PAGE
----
Some fans of Hooper may want to try this one for curiosity’s sake, and some fans of the genre will be willing to go with the oddball shenanigans of the last act.
Plot: A family moves to a small town in California where they plan on starting a new life while running a long-abandoned funeral home. The locals fear the place, which is suspected to be on haunted ground.
Review: A widow named Leslie (Denise Crosby) and her teenage son Jonathan (Dan Byrd) and young daughter relocate across the country to restart their lives. They settle at a run down, decrepit mortuary home long in disarray. Leslie thinks she can make a go of it as a mortician, but the task is almost too daunting as the bodies start rolling in, and her inexperience reveals itself very quickly. Jonathan begins hearing the town rumors about their home: that the Fowler family lived there for generations and that the last generation might have died out with the deformed final son Bobby, who is whispered to live in a crypt in the graveyard in the front of the house. When some hooligans disappear in the graveyard one night and reappear a few days later in a decidedly different state than they were in before disappearing, Jonathan realizes that there’s an ancient evil reanimating corpses on his property, and that the long-thought-dead Bobby Fowler may be lurking and hunting his family for some kind of nefarious sacrifice to the evil under their house.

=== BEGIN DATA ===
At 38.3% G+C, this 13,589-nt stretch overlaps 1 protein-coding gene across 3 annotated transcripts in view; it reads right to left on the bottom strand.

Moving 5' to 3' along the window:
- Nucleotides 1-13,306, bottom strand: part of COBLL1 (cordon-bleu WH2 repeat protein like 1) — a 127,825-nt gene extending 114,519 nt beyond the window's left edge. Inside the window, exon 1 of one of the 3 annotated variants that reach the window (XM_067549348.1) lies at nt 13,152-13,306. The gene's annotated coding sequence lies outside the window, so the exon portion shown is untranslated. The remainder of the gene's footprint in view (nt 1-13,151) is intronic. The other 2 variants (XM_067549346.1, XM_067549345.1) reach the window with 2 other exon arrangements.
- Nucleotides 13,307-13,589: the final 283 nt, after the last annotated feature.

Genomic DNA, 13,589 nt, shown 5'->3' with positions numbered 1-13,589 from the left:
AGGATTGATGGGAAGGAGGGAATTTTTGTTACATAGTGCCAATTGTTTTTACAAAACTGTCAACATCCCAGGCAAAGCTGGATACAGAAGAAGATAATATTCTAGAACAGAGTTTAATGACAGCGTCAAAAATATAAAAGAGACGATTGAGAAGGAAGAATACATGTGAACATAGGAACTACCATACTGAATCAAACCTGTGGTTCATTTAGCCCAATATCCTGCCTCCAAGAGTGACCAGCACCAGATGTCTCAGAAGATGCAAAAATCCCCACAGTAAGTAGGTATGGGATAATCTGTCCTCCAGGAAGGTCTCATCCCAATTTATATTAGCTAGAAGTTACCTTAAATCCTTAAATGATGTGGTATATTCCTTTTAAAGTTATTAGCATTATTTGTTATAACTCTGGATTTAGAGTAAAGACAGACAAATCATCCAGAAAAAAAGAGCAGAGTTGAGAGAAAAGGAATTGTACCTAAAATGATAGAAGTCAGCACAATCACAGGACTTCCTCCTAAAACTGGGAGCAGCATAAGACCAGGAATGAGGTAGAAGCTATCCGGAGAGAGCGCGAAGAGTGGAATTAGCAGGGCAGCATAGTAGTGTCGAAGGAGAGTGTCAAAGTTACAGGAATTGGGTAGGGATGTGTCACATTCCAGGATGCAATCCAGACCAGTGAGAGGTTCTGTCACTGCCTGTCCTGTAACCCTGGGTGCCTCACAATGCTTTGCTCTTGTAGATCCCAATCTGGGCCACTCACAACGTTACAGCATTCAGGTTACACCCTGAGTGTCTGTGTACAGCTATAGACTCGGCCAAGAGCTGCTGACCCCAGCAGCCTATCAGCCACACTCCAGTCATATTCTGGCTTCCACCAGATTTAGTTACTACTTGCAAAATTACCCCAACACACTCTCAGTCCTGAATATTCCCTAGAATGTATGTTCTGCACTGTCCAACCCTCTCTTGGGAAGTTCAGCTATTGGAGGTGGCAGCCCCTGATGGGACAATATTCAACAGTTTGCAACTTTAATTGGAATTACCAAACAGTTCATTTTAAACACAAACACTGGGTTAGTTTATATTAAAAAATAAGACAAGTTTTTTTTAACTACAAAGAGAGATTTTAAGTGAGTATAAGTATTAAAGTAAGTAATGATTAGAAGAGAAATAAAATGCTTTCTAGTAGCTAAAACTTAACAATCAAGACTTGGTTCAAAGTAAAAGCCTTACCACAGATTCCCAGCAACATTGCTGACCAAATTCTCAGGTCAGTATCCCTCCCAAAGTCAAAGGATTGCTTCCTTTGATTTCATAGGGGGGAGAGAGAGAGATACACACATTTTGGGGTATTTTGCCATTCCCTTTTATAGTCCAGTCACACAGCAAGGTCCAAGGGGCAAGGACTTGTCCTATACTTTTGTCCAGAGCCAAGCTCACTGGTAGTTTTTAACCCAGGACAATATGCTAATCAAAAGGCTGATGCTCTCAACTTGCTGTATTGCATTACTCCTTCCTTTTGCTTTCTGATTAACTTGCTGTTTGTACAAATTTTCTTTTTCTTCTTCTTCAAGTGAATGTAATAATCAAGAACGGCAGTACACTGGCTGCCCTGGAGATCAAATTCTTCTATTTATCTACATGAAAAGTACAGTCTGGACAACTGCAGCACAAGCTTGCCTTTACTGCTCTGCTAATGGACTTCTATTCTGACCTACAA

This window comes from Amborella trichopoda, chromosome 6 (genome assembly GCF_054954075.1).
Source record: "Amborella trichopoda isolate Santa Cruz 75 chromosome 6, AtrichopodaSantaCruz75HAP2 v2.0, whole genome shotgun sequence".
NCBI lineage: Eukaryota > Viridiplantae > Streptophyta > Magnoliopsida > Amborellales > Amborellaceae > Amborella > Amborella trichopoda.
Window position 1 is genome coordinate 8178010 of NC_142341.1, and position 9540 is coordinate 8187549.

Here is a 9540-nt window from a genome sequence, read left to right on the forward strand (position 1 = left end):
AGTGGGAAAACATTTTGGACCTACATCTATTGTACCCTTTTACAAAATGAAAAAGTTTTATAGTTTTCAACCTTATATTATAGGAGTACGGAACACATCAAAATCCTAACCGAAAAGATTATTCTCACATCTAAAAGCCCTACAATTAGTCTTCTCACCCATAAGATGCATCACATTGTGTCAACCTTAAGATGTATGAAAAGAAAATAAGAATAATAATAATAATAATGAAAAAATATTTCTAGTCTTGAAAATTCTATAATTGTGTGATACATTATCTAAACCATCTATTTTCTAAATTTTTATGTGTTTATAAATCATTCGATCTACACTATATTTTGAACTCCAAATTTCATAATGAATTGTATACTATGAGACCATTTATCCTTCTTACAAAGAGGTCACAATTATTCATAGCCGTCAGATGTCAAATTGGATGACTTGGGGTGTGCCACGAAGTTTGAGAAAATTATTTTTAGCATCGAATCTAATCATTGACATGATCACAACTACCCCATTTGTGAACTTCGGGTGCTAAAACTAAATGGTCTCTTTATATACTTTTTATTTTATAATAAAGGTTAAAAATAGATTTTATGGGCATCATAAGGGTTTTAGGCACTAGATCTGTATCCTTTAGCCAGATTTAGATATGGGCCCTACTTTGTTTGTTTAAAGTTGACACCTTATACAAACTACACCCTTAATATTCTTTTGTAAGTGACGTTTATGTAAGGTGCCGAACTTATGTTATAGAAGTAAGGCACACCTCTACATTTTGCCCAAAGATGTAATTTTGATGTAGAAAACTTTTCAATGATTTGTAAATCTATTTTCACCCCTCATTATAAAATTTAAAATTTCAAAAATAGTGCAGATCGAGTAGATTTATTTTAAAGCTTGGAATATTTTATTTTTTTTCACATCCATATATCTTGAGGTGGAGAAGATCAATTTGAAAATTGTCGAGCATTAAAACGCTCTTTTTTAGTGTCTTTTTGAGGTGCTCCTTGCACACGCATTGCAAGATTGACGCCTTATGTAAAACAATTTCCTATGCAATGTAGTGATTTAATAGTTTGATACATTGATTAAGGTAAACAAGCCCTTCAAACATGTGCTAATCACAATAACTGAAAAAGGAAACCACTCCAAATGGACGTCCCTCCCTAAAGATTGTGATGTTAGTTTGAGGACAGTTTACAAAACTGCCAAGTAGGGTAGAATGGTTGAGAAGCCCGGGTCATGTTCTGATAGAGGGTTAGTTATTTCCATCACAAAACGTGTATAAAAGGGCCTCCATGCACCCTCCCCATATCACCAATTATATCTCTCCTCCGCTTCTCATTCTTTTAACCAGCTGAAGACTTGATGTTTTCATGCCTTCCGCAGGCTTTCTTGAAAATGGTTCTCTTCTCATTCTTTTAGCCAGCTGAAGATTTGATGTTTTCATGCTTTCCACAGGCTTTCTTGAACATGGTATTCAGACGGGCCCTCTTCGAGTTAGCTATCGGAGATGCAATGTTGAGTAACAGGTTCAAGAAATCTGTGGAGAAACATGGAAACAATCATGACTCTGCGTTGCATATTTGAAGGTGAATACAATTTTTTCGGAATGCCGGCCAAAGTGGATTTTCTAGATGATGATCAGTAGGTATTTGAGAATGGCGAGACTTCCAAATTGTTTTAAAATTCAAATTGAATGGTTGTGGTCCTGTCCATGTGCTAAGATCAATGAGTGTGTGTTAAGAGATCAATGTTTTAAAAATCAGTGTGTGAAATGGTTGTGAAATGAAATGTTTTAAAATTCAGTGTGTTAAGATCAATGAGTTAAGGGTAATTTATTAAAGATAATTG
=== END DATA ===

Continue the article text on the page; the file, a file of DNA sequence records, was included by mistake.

From famed horror filmmaker Toby Hooper, who’d hit a rocky patch in his career since his film The Mangler some 10 years previous, Mortuary begins with a real palpable sense of dread and unease, but when the veil is lifted and the story takes a radical left turn once the crux of the story kicks in, the movie leaves for goofy-ville and never returns. If Hooper had kept a tighter reign on the plot and amped up the gore and scare quotient, this might’ve been a bit of a renaissance for him, but unfortunately it just showed how toothless and misdirected he’d become in the latter era of his career with duds like The Toolbox Murders to his credit. Some fans of Hooper may want to try this one for curiosity’s sake, and some fans of the genre will be willing to go with the oddball shenanigans of the last act.
MVD has just released a Blu-ray of Mortuary as part of their Marquee Collection line, and fans of the film may want to add it to their collection. It comes with the special features ported over form the previous DVD version, including an audio commentary by Hooper, and behind-the-scenes featurettes.